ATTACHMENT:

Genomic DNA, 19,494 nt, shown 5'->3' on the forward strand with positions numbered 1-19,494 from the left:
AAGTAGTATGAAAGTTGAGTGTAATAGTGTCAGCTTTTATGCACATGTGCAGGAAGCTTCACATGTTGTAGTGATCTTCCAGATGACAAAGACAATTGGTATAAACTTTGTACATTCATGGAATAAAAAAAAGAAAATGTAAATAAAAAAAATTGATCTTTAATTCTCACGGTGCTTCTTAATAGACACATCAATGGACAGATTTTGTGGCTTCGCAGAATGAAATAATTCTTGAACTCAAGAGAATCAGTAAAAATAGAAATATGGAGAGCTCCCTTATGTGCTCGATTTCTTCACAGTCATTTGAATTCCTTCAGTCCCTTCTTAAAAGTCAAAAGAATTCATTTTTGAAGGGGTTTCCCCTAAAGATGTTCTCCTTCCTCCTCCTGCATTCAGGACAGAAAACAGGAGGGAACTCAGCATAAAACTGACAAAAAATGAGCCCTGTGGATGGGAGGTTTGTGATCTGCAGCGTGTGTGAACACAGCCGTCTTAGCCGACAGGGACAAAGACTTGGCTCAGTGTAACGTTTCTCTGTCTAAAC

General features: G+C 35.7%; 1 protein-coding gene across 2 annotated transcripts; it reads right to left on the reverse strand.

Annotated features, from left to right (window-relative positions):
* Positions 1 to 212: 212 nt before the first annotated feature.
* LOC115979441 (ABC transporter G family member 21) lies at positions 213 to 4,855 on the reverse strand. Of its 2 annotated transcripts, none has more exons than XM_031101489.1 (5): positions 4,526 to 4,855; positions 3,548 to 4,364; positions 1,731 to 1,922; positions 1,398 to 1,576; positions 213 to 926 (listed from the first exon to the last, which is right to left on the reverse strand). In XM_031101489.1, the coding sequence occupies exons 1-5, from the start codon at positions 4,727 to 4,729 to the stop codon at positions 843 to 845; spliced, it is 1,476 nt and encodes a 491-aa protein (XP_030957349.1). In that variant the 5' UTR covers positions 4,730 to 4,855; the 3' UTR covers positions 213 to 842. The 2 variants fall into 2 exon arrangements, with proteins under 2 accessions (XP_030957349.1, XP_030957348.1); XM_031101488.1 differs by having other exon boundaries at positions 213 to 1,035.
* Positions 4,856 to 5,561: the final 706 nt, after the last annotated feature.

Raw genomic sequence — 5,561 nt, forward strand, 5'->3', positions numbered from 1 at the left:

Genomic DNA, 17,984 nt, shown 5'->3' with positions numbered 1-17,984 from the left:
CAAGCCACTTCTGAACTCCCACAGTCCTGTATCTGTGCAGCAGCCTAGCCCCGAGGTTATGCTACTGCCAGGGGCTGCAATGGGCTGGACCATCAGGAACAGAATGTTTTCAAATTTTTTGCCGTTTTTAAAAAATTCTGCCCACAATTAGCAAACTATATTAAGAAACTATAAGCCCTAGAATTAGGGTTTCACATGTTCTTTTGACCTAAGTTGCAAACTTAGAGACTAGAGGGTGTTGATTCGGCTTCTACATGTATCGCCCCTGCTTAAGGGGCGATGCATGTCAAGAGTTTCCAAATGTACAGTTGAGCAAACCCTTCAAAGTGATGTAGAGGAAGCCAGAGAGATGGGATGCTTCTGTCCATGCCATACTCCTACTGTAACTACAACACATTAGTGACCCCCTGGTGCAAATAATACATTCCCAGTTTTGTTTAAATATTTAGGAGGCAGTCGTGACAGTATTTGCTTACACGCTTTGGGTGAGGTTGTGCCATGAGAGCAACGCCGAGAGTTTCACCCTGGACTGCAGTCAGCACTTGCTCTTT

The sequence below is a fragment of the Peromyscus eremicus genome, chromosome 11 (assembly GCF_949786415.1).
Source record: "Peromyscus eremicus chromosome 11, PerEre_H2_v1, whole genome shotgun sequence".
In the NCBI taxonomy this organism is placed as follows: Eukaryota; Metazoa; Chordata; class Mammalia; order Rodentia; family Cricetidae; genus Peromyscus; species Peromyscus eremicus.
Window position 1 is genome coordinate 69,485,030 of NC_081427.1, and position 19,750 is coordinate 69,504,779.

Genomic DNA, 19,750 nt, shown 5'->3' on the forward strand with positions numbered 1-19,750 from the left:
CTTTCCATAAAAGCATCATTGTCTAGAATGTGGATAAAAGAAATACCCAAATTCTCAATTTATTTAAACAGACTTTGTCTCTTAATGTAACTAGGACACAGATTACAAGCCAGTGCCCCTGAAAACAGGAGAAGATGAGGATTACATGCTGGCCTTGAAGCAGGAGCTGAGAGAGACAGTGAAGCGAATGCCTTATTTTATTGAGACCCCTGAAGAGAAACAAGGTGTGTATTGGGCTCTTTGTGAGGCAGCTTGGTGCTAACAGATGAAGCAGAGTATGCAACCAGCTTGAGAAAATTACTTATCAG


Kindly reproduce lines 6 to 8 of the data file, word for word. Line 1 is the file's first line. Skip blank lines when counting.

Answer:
* LOC115979441 (ABC transporter G family member 21) lies at positions 213 to 4,855 on the reverse strand. Of its 2 annotated transcripts, none has more exons than XM_031101489.1 (5): positions 4,526 to 4,855; positions 3,548 to 4,364; positions 1,731 to 1,922; positions 1,398 to 1,576; positions 213 to 926 (listed from the first exon to the last, which is right to left on the reverse strand). In XM_031101489.1, the coding sequence occupies exons 1-5, from the start codon at positions 4,727 to 4,729 to the stop codon at positions 843 to 845; spliced, it is 1,476 nt and encodes a 491-aa protein (XP_030957349.1). In that variant the 5' UTR covers positions 4,730 to 4,855; the 3' UTR covers positions 213 to 842. The 2 variants fall into 2 exon arrangements, with proteins under 2 accessions (XP_030957349.1, XP_030957348.1); XM_031101488.1 differs by having other exon boundaries at positions 213 to 1,035.
* Positions 4,856 to 5,561: the final 706 nt, after the last annotated feature.

Raw genomic sequence — 5,561 nt, forward strand, 5'->3', positions numbered from 1 at the left: